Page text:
Inside a skilled nursing community

From Elizabeth Smith ’01

I work in a skilled nursing community as the social services director. Every staff member in our community is vital to providing care for our elders. Aside from the obvious infection control measures we are working as a team to find creative ways to keep elders connected with friends and family. We are also figuring out the ways we can support our staff from an overall well-being standpoint during this stressful time.

Shop local

From Marcy Huggard ’04

Shopping local–I need to send thank-you cards to committee members for a conference that we won’t get to hold, so I bought them online from my favorite local stationary store. I’m sending friends and family care packages with treats and books from my favorite local gift stores. We’re getting lunch delivered from our favorite local restaurants. Trying to do my part economically since our jobs are not being adversely affected by having to work from home.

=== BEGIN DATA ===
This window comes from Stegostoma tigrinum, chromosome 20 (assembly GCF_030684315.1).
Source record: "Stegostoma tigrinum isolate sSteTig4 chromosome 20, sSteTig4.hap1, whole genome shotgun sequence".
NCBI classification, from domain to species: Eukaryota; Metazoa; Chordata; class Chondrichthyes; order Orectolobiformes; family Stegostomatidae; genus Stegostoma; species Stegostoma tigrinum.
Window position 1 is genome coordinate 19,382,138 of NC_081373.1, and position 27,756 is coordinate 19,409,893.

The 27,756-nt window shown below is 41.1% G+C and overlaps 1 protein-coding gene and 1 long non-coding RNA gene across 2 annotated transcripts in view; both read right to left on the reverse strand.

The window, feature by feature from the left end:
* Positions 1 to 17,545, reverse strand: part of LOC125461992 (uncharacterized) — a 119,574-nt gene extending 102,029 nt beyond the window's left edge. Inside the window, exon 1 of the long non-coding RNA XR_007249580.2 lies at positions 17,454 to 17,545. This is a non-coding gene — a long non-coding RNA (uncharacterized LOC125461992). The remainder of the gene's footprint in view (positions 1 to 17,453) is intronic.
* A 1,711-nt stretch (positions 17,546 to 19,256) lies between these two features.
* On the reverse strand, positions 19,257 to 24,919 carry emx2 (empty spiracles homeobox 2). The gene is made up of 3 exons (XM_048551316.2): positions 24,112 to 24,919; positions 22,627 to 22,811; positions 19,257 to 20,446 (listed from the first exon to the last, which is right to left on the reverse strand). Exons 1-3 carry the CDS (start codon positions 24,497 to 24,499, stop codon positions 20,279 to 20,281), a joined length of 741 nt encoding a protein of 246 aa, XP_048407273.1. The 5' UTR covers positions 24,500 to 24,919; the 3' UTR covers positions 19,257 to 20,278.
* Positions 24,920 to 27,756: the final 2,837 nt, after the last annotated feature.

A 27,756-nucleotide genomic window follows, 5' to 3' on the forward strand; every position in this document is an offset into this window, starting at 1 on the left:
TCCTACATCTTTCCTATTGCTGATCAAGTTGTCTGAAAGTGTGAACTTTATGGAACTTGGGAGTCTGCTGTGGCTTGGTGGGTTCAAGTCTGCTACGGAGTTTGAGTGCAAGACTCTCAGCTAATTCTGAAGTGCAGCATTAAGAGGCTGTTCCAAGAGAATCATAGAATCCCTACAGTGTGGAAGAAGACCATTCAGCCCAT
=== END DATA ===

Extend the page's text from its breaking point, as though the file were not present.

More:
Remote medical care–trust science!

From Lisa Gould ’81

As a plastic surgeon specializing in wound care, I am working daily to keep my patients safe at home if possible. My clinic has instituted telephone prescreening and in-person screening for all patients as well as telemedicine to provide care to those who should not be coming to clinic.

We firmly believe that wound care is an essential service and that continuing to care for our patients in the safest possible manner will help to reduce hospital admissions, thereby allowing more room and resources for the COVID-19 patients. I still have patients who need operations, but we are not performing any elective surgeries, which I have defined (based on guidance from the American College of Surgeons and from our colleagues in Spain and Italy) as any surgery that can safely be put off for two months.

We are working to expand telehealth capability and encouraging CMS to relax the rules so that we can continue to care for our patients remotely. The CARES act is a tremendous start to this effort.